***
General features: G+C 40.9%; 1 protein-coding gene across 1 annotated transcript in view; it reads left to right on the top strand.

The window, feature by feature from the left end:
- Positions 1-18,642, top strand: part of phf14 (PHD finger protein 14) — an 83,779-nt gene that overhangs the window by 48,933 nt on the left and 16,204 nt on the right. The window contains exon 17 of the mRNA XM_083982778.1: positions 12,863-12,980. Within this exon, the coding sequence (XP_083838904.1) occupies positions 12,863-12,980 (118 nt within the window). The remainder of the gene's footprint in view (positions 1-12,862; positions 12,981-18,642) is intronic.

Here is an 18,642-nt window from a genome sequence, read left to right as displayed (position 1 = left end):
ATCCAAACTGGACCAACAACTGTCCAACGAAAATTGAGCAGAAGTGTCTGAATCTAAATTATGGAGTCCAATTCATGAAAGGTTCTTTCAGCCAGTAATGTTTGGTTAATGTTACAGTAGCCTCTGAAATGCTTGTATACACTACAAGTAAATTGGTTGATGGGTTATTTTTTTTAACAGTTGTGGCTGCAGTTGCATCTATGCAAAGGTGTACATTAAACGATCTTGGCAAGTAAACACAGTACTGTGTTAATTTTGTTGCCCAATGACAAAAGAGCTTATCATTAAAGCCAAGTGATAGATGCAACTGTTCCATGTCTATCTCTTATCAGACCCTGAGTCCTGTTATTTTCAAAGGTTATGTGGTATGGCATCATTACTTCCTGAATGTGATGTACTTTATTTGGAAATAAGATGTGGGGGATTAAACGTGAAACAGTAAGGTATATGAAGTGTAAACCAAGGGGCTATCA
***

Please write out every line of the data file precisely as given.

General features: G+C 40.9%; 1 protein-coding gene across 1 annotated transcript in view; it reads left to right on the top strand.

The window, feature by feature from the left end:
- Positions 1-18,642, top strand: part of phf14 (PHD finger protein 14) — an 83,779-nt gene that overhangs the window by 48,933 nt on the left and 16,204 nt on the right. The window contains exon 17 of the mRNA XM_083982778.1: positions 12,863-12,980. Within this exon, the coding sequence (XP_083838904.1) occupies positions 12,863-12,980 (118 nt within the window). The remainder of the gene's footprint in view (positions 1-12,862; positions 12,981-18,642) is intronic.

Here is an 18,642-nt window from a genome sequence, read left to right as displayed (position 1 = left end):
ATCCAAACTGGACCAACAACTGTCCAACGAAAATTGAGCAGAAGTGTCTGAATCTAAATTATGGAGTCCAATTCATGAAAGGTTCTTTCAGCCAGTAATGTTTGGTTAATGTTACAGTAGCCTCTGAAATGCTTGTATACACTACAAGTAAATTGGTTGATGGGTTATTTTTTTTAACAGTTGTGGCTGCAGTTGCATCTATGCAAAGGTGTACATTAAACGATCTTGGCAAGTAAACACAGTACTGTGTTAATTTTGTTGCCCAATGACAAAAGAGCTTATCATTAAAGCCAAGTGATAGATGCAACTGTTCCATGTCTATCTCTTATCAGACCCTGAGTCCTGTTATTTTCAAAGGTTATGTGGTATGGCATCATTACTTCCTGAATGTGATGTACTTTATTTGGAAATAAGATGTGGGGGATTAAACGTGAAACAGTAAGGTATATGAAGTGTAAACCAAGGGGCTATCA